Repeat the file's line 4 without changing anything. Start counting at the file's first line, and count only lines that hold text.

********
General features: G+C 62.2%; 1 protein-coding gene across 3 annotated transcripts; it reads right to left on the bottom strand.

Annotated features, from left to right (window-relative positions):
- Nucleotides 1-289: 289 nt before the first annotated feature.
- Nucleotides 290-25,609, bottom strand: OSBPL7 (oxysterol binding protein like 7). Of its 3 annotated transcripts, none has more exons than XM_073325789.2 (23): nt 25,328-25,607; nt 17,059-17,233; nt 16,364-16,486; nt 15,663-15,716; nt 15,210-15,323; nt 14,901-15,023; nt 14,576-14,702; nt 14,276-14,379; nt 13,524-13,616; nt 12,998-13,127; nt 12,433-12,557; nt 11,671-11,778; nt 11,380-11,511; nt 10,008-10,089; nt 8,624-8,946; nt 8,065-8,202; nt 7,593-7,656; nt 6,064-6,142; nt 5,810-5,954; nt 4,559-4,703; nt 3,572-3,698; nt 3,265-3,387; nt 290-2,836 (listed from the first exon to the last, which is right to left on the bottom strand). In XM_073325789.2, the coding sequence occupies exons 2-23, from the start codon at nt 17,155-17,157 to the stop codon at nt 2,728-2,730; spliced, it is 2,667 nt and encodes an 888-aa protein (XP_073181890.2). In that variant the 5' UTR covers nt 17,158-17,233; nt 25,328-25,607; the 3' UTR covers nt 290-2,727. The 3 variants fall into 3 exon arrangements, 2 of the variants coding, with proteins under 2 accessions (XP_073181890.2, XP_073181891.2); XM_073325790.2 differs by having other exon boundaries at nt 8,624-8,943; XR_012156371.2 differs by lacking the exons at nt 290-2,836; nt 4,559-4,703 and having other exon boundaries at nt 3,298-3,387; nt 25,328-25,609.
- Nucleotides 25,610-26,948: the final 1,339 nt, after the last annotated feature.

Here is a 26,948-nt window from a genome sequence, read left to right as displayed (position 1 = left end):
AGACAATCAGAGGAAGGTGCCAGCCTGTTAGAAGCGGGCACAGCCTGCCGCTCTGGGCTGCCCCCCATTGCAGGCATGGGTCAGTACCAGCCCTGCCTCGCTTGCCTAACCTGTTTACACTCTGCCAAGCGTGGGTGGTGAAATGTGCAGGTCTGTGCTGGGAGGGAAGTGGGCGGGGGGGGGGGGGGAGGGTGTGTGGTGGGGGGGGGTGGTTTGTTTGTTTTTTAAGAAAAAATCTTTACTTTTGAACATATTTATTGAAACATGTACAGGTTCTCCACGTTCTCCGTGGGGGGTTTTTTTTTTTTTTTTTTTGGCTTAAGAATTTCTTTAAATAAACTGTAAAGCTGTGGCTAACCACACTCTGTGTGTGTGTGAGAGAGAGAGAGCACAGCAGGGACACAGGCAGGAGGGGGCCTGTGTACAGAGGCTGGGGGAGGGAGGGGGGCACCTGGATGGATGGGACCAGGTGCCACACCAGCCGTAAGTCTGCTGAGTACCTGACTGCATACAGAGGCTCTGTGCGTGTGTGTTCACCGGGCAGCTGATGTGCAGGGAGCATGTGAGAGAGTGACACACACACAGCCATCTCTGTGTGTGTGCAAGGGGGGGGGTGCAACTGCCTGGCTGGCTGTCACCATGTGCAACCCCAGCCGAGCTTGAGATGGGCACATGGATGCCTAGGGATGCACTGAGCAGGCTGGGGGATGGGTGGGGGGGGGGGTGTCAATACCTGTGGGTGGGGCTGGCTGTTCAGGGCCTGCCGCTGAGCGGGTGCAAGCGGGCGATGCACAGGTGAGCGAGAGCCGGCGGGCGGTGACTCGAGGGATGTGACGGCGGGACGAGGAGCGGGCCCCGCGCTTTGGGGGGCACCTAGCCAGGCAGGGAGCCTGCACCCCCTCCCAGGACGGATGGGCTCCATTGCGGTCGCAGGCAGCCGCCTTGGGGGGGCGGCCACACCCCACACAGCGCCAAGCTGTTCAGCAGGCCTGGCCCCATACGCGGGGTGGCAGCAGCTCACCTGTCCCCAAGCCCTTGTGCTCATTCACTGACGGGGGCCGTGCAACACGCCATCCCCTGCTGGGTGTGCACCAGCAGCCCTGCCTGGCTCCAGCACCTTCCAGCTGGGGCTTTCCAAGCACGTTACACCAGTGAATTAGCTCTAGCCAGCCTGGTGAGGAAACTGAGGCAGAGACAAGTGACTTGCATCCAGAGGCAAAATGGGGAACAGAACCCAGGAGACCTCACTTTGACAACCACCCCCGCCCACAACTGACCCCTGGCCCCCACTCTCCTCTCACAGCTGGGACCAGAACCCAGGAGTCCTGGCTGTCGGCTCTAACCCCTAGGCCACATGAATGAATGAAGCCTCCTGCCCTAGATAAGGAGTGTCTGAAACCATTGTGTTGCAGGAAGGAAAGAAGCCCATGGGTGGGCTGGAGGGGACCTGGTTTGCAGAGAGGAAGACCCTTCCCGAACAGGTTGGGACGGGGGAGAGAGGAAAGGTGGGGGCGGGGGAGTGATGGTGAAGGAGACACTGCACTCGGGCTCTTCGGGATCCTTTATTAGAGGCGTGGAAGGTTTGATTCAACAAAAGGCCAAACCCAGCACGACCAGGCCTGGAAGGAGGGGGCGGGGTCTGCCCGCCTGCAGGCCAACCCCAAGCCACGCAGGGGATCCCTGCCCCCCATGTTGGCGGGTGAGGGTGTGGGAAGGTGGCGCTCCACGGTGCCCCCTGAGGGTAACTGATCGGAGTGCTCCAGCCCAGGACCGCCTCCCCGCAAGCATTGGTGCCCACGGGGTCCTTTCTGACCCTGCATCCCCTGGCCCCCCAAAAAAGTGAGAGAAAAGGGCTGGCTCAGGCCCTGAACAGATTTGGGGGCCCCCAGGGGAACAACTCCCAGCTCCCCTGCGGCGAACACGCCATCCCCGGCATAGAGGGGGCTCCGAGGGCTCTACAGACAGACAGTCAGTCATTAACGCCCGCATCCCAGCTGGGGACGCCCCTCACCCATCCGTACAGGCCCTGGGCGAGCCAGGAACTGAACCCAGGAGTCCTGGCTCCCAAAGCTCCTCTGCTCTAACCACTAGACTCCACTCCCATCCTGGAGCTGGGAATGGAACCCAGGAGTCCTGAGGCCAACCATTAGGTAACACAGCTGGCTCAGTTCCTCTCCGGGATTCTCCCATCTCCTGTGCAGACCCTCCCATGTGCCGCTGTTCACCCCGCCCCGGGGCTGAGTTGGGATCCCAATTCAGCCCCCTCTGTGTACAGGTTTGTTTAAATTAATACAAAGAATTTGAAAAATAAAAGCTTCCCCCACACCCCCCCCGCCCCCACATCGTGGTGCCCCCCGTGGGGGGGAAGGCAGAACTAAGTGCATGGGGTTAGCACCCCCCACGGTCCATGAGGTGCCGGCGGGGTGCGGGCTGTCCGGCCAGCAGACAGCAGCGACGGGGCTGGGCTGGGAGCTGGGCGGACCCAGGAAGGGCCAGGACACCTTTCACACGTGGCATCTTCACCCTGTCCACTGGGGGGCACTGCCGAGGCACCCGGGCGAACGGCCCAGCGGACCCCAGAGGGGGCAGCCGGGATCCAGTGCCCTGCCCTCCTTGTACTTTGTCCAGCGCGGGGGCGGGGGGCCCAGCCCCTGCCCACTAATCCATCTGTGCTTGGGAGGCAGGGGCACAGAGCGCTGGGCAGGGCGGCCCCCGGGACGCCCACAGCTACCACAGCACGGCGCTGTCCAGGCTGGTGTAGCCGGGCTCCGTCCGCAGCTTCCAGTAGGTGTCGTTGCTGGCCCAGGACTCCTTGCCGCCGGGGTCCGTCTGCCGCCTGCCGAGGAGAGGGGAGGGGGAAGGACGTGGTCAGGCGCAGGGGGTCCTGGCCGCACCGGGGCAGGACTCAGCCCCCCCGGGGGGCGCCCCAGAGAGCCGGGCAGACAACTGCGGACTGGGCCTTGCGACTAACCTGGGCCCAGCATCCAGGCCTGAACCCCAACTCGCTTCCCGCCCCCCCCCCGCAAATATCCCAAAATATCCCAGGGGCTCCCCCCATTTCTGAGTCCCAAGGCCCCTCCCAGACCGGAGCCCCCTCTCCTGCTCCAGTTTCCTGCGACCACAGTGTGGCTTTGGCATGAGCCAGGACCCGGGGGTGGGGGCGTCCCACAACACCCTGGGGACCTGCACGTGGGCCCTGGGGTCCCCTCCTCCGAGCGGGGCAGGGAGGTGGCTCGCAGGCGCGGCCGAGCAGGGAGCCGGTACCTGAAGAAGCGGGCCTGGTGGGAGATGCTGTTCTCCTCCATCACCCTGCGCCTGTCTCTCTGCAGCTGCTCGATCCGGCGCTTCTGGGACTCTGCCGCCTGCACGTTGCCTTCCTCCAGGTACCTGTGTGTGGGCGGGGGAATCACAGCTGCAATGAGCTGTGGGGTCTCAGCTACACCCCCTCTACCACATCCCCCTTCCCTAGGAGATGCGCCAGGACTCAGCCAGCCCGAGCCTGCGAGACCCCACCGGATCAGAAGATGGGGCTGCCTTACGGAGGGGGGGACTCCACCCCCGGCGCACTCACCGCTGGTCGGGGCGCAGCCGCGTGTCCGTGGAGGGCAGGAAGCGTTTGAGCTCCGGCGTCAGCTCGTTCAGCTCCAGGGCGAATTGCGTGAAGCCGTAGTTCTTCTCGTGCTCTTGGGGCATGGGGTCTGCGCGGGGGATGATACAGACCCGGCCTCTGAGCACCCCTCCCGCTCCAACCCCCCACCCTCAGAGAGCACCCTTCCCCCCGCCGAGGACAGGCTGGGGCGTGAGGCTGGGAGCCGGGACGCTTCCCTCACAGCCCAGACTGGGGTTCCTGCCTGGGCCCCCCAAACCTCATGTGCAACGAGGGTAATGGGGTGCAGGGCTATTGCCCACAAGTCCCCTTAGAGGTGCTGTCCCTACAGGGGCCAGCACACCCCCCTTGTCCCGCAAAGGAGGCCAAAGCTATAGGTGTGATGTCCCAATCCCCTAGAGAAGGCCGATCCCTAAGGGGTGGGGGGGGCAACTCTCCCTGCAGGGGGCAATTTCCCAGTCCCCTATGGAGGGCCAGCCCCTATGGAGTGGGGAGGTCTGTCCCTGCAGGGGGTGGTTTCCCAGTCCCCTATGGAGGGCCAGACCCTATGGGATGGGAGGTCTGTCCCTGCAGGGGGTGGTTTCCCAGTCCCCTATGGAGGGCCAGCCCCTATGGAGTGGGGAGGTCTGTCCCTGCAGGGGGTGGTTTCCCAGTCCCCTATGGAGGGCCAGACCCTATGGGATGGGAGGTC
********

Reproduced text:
- Nucleotides 290-25,609, bottom strand: OSBPL7 (oxysterol binding protein like 7). Of its 3 annotated transcripts, none has more exons than XM_073325789.2 (23): nt 25,328-25,607; nt 17,059-17,233; nt 16,364-16,486; nt 15,663-15,716; nt 15,210-15,323; nt 14,901-15,023; nt 14,576-14,702; nt 14,276-14,379; nt 13,524-13,616; nt 12,998-13,127; nt 12,433-12,557; nt 11,671-11,778; nt 11,380-11,511; nt 10,008-10,089; nt 8,624-8,946; nt 8,065-8,202; nt 7,593-7,656; nt 6,064-6,142; nt 5,810-5,954; nt 4,559-4,703; nt 3,572-3,698; nt 3,265-3,387; nt 290-2,836 (listed from the first exon to the last, which is right to left on the bottom strand). In XM_073325789.2, the coding sequence occupies exons 2-23, from the start codon at nt 17,155-17,157 to the stop codon at nt 2,728-2,730; spliced, it is 2,667 nt and encodes an 888-aa protein (XP_073181890.2). In that variant the 5' UTR covers nt 17,158-17,233; nt 25,328-25,607; the 3' UTR covers nt 290-2,727. The 3 variants fall into 3 exon arrangements, 2 of the variants coding, with proteins under 2 accessions (XP_073181890.2, XP_073181891.2); XM_073325790.2 differs by having other exon boundaries at nt 8,624-8,943; XR_012156371.2 differs by lacking the exons at nt 290-2,836; nt 4,559-4,703 and having other exon boundaries at nt 3,298-3,387; nt 25,328-25,609.